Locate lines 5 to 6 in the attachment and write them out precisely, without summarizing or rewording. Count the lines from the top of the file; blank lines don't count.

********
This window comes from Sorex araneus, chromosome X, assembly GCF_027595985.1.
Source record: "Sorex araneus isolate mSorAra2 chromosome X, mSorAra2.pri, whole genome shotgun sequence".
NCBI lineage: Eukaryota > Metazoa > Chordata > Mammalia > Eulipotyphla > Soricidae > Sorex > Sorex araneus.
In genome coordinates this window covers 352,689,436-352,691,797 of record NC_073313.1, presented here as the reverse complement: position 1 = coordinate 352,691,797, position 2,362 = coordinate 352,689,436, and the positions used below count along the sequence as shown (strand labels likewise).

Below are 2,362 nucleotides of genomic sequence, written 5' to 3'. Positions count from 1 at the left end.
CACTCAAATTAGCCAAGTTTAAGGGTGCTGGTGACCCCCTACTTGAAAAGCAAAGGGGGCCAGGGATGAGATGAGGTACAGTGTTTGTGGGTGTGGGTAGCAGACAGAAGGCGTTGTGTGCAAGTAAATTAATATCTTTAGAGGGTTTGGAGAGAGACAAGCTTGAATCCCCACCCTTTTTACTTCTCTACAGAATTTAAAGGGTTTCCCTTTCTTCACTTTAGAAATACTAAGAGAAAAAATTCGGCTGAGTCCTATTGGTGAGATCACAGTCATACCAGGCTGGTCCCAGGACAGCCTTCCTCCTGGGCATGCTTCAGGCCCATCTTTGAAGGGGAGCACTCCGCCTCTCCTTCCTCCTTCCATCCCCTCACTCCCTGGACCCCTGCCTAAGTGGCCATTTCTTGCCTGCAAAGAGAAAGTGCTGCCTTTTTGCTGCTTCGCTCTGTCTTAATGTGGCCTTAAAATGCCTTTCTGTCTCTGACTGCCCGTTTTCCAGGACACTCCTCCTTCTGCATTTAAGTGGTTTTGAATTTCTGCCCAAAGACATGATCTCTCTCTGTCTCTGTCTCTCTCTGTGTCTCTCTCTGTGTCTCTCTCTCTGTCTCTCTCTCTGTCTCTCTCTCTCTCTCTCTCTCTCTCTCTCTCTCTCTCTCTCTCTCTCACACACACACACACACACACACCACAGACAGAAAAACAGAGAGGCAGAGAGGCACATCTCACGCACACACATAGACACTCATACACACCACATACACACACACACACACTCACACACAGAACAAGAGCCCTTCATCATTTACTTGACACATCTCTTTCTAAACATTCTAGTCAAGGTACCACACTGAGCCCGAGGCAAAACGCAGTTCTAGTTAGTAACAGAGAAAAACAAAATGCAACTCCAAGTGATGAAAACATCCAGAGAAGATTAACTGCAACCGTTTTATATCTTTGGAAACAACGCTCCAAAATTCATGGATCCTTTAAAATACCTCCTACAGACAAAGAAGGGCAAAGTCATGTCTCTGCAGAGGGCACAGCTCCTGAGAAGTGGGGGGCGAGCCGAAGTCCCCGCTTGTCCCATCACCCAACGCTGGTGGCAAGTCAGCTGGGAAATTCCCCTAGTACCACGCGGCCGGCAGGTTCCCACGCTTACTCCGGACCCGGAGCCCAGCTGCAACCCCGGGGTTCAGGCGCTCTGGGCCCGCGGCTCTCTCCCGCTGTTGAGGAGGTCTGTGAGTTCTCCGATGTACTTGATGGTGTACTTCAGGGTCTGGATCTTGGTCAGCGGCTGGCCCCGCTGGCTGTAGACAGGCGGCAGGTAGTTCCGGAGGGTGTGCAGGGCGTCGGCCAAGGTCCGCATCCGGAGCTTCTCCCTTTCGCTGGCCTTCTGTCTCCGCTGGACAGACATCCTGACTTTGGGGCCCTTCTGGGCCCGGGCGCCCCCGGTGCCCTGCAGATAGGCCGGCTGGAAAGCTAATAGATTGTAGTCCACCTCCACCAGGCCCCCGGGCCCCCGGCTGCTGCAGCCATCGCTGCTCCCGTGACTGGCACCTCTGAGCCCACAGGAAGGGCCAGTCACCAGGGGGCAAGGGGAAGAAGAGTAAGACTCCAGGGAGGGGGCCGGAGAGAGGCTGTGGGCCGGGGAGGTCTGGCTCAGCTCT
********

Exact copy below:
Below are 2,362 nucleotides of genomic sequence, written 5' to 3'. Positions count from 1 at the left end.
CACTCAAATTAGCCAAGTTTAAGGGTGCTGGTGACCCCCTACTTGAAAAGCAAAGGGGGCCAGGGATGAGATGAGGTACAGTGTTTGTGGGTGTGGGTAGCAGACAGAAGGCGTTGTGTGCAAGTAAATTAATATCTTTAGAGGGTTTGGAGAGAGACAAGCTTGAATCCCCACCCTTTTTACTTCTCTACAGAATTTAAAGGGTTTCCCTTTCTTCACTTTAGAAATACTAAGAGAAAAAATTCGGCTGAGTCCTATTGGTGAGATCACAGTCATACCAGGCTGGTCCCAGGACAGCCTTCCTCCTGGGCATGCTTCAGGCCCATCTTTGAAGGGGAGCACTCCGCCTCTCCTTCCTCCTTCCATCCCCTCACTCCCTGGACCCCTGCCTAAGTGGCCATTTCTTGCCTGCAAAGAGAAAGTGCTGCCTTTTTGCTGCTTCGCTCTGTCTTAATGTGGCCTTAAAATGCCTTTCTGTCTCTGACTGCCCGTTTTCCAGGACACTCCTCCTTCTGCATTTAAGTGGTTTTGAATTTCTGCCCAAAGACATGATCTCTCTCTGTCTCTGTCTCTCTCTGTGTCTCTCTCTGTGTCTCTCTCTCTGTCTCTCTCTCTGTCTCTCTCTCTCTCTCTCTCTCTCTCTCTCTCTCTCTCTCTCTCTCTCACACACACACACACACACACACCACAGACAGAAAAACAGAGAGGCAGAGAGGCACATCTCACGCACACACATAGACACTCATACACACCACATACACACACACACACACTCACACACAGAACAAGAGCCCTTCATCATTTACTTGACACATCTCTTTCTAAACATTCTAGTCAAGGTACCACACTGAGCCCGAGGCAAAACGCAGTTCTAGTTAGTAACAGAGAAAAACAAAATGCAACTCCAAGTGATGAAAACATCCAGAGAAGATTAACTGCAACCGTTTTATATCTTTGGAAACAACGCTCCAAAATTCATGGATCCTTTAAAATACCTCCTACAGACAAAGAAGGGCAAAGTCATGTCTCTGCAGAGGGCACAGCTCCTGAGAAGTGGGGGGCGAGCCGAAGTCCCCGCTTGTCCCATCACCCAACGCTGGTGGCAAGTCAGCTGGGAAATTCCCCTAGTACCACGCGGCCGGCAGGTTCCCACGCTTACTCCGGACCCGGAGCCCAGCTGCAACCCCGGGGTTCAGGCGCTCTGGGCCCGCGGCTCTCTCCCGCTGTTGAGGAGGTCTGTGAGTTCTCCGATGTACTTGATGGTGTACTTCAGGGTCTGGATCTTGGTCAGCGGCTGGCCCCGCTGGCTGTAGACAGGCGGCAGGTAGTTCCGGAGGGTGTGCAGGGCGTCGGCCAAGGTCCGCATCCGGAGCTTCTCCCTTTCGCTGGCCTTCTGTCTCCGCTGGACAGACATCCTGACTTTGGGGCCCTTCTGGGCCCGGGCGCCCCCGGTGCCCTGCAGATAGGCCGGCTGGAAAGCTAATAGATTGTAGTCCACCTCCACCAGGCCCCCGGGCCCCCGGCTGCTGCAGCCATCGCTGCTCCCGTGACTGGCACCTCTGAGCCCACAGGAAGGGCCAGTCACCAGGGGGCAAGGGGAAGAAGAGTAAGACTCCAGGGAGGGGGCCGGAGAGAGGCTGTGGGCCGGGGAGGTCTGGCTCAGCTCT